A playful dog may gleefully leap and run around, frequently doing a play bow, which consists of the front legs stretched forward, the head straight ahead, and the back end up in the air and perhaps wagging. This is, without a doubt, a solid invitation to “PLAY WITH ME!!!”

 

  • - Aggressive or Violent

In a territorial fashion, an aggressive dog will plant all four feet firmly on the ground and have its ears pinned back, head raised above its shoulders and looking straight at you, and a narrowed but penetrating gaze. 


An aggressive, angry dog will stand tall and have its tail up high while a fearful, defensive dog will be crouching and have its tail down low or between its legs. 


Whether in fear or in aggression, a dog that is about to attack may bare teeth, snap his jaw, bark or growl aggressively. The hairs on the back of the neck may stand on end with hackles that are up. This isn’t a good posture! Back away slowly and get help immediately. 


  • - Dominant and Submissive

Dominance is a dynamic in a relationship between two canines, not an action. Although dogs in groups do not normally form tight hierarchies like other animals, there is occasionally a "pecking order." In groups of dogs, this dynamic often emerges naturally.


When a dog displays submissive behavior he is indicating that he is not a threat. It puts him in a position where he can assure others that it is harmless. Submissive conduct is something that a dog chooses to do, not something that is imposed upon it. 


If a dog is making the other person or dog fall during the play or stands over them, it means he wants to show his dominance. 


When a dog is demonstrating submissive behavior, it may lower its head and look away. Its tail is normally low or neutral, although it is not tucked. It may roll over onto its back, revealing its stomach. To further demonstrate passive intent, the dog may nuzzle or lick the other dog or person.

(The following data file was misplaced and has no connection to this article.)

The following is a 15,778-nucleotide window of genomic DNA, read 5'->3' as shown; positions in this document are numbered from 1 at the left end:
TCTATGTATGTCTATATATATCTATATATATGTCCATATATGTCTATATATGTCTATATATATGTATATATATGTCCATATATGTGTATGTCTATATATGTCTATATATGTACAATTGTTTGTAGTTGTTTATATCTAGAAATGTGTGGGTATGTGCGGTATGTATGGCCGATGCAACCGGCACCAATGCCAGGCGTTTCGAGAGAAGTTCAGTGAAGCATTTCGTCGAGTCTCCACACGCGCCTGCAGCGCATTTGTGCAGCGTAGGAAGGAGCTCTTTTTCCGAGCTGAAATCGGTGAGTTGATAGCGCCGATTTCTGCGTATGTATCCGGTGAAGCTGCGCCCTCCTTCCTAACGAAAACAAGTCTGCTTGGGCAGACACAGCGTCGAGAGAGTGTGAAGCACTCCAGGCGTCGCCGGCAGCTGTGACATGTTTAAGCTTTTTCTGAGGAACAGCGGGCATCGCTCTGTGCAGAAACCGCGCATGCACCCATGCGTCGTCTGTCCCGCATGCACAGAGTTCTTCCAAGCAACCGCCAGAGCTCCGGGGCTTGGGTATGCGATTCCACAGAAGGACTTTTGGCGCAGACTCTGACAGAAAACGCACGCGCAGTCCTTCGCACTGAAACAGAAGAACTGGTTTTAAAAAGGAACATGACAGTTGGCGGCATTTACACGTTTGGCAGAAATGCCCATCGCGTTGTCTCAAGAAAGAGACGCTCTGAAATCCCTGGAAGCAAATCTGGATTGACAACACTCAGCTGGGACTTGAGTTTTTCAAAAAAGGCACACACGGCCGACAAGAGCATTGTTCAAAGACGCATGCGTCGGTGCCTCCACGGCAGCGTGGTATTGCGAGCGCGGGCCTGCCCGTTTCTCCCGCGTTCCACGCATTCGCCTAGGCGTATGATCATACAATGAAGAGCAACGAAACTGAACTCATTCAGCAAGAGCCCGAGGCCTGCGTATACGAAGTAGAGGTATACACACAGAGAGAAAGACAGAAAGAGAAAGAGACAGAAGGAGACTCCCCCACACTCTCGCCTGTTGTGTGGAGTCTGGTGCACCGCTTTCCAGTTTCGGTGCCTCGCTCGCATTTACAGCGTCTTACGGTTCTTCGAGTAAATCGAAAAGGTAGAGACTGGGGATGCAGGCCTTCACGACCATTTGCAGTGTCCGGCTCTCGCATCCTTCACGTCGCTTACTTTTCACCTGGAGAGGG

It will occasionally sniff the ground or otherwise shift its focus to show that it is not looking for trouble. A dog demonstrating submissive behavior will be mild and non-aggressive.


  • - Happy 

The body language of a happy dog is similar to those of a confident dog. The dog's tail might be held straight and also wag, and he may pant gently. The ears will be up, and the eyes shining bright. Happy dogs are the best! 


  • - Fearful

A terrified dog displays indications that are similar to those of an anxious dog, but with more pronounced signals. The dog is extremely tense and low to the ground, with flattened ears and narrowed averted eyes. The tail is typically tucked between the knees, and the body trembles frequently. The dog may pee or urinate.


A terrified dog may snarl, whimper,  or even expose teeth. If cornered and threatened, this dog can swiftly become hostile. Instead of attempting to quiet the worried dog, simply remove yourself from the situation. Be calm and confident as the owner, but do not comfort or chastise your dog. 


Final Thoughts 


As much as we want our dogs to be like us, they are NOT! Canines are not nearly as complicated as humans. By understanding these simple signs, we can understand our beloved pooches better.